Technological innovation centering around ‘Supply Chain as a Service’ (SCaaS) is also driving the change towards decentralization. This has been ushered in with the availability of big tech like advanced transportation management systems, affordable cloud-based supply chain management (SCM) software, blockchain technology and effective data collection and integration tools. 

Management of supply chain complexities resulting from holding inventory in several types of warehouses at different locations needs Enterprise Resource Planning (ERP) systems to ensure smooth customer service. Inventory locations can be fed into an ERP System to facilitate automation of important business processes like inventory replenishment and inventory accuracy. As several warehouses pop up in a decentralized supply chain, which are typically smaller than  the primary warehouse in a centralized distribution system, the need to routinely replenish inventory  with accuracy is critical.

A robust ERP system can manage the show here. Manual  paper-based processes of stock taking are  both time-consuming and error prone. Hence, it’s pertinent to automate capturing accurate receipts of goods  and issues in real time using bar coding and handheld scanners linked directly to the backend ERP system. Thus, standardization is achieved with preciseness quickly.

With technology solving the perceived warehouse challenges linked to decentralization of warehouses, many enterprises have initiated an overhaul of their supply chain networks and are adopting a decentralized framework with  strategic interests. With the reality of multiple warehouses being a game changer, the variety of warehouses in a decentralized network comes into focus.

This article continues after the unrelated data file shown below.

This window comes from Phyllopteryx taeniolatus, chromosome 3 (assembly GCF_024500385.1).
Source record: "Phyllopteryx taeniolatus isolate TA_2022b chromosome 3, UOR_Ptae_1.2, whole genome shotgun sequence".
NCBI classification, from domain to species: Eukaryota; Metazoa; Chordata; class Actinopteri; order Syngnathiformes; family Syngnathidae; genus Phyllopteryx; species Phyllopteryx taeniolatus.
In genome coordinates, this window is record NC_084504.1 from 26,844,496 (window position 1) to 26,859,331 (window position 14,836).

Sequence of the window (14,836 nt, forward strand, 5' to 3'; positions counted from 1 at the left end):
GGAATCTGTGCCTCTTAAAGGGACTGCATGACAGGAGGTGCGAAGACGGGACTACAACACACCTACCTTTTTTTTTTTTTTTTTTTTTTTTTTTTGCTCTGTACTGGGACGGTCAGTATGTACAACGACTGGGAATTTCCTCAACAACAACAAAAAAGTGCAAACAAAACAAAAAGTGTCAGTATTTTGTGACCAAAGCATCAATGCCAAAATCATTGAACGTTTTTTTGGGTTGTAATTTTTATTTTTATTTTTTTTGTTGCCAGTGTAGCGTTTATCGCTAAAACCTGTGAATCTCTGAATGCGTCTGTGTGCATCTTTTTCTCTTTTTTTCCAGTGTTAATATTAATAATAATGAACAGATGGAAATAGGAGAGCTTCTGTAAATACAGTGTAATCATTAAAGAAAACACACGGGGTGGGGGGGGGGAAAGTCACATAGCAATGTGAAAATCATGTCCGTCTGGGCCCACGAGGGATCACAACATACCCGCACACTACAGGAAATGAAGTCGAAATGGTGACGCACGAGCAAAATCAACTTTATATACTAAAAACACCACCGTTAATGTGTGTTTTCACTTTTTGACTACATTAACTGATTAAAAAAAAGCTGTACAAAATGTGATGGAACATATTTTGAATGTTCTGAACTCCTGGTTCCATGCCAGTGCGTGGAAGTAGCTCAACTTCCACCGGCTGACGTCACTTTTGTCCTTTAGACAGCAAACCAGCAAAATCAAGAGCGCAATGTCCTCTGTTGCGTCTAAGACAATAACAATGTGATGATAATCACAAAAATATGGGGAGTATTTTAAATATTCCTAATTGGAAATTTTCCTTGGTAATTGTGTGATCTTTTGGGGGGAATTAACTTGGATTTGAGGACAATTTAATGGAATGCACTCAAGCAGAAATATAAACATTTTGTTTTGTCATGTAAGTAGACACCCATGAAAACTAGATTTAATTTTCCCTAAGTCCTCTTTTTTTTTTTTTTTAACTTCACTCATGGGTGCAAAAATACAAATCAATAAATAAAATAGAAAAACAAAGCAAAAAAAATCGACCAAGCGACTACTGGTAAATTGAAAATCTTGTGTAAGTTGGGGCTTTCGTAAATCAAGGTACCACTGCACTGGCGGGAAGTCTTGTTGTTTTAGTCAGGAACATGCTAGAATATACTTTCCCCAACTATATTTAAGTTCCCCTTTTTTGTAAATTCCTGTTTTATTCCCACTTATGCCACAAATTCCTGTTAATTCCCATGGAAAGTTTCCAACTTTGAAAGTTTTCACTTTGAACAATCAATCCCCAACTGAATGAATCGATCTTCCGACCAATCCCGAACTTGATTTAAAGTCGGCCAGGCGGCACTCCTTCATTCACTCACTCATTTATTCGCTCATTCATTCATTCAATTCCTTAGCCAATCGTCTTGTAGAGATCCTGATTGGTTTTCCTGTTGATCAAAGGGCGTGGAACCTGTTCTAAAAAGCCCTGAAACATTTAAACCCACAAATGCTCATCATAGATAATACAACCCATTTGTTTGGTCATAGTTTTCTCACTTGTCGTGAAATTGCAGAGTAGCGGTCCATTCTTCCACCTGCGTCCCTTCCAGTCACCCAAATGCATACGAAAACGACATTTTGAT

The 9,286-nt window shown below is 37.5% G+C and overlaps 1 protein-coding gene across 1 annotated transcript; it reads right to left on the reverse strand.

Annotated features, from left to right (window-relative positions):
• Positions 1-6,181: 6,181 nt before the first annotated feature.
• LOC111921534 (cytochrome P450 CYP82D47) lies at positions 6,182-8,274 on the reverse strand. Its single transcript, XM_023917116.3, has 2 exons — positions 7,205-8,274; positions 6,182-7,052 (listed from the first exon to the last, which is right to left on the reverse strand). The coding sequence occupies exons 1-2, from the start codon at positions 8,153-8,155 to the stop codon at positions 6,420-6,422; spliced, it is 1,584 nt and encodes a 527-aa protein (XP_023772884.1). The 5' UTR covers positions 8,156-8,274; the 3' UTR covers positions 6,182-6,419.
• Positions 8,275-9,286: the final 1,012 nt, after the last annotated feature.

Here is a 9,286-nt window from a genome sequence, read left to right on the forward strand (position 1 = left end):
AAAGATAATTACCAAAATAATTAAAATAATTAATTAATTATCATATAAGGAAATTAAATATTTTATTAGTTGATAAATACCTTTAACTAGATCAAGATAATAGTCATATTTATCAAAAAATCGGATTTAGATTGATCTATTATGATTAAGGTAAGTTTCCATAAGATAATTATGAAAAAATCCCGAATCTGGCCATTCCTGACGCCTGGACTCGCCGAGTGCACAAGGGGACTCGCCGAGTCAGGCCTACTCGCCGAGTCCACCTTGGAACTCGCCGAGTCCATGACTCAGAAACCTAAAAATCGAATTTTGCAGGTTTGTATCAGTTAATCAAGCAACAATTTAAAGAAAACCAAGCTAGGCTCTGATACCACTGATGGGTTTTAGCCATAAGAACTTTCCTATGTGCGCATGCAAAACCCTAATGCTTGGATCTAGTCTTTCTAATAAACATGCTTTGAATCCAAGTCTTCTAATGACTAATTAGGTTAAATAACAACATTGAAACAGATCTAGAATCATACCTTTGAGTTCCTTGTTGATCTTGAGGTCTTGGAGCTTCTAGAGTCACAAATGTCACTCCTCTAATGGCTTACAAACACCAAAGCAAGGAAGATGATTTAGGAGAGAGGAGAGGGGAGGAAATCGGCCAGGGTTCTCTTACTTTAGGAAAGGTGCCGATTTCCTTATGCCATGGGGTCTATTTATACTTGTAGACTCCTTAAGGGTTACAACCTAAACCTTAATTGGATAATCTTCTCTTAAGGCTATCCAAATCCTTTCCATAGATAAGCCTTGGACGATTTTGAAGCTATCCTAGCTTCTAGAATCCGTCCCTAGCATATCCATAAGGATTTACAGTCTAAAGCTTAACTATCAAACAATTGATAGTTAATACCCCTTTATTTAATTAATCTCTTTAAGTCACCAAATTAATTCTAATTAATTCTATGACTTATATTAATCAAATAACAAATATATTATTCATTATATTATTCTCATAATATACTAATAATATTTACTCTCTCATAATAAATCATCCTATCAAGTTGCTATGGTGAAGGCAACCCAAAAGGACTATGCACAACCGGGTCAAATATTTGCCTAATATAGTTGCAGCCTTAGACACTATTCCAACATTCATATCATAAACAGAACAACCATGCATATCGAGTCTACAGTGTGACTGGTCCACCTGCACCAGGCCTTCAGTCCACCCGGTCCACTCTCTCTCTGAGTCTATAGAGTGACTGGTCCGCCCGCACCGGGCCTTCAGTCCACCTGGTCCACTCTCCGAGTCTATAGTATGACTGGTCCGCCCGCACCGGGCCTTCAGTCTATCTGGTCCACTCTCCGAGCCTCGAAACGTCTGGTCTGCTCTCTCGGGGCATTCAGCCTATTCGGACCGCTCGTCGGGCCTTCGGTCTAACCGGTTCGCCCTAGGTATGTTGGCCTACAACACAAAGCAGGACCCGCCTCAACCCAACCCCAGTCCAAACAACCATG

Different Types of Warehouses

Put simply, a warehouse is usually a large building where goods or materials are stored temporarily before being sold or exported. There are different types of warehouses to choose from based on the nature of the goods stored or the functionality of the business in question. 

Five Common Types of Warehouses are:  

Five Common Types of Warehouses are

1. Public Warehouse or On-Demand Warehouse

Public warehouses are government entities that are rented out to private sector companies. Typically, the latter uses these warehouses to store inventory for a short period of time. Public Warehouses are preferred by new or growing businesses, like e-commerce firms and startups, due to their affordability factor. Seasonal businesses which are active during festivals or sales periods like Black Friday can benefit from public warehouses. These warehouses have just bare minimum features and few technological capabilities compared to other types of warehouses.

2. Private Warehouse or Proprietary Warehouse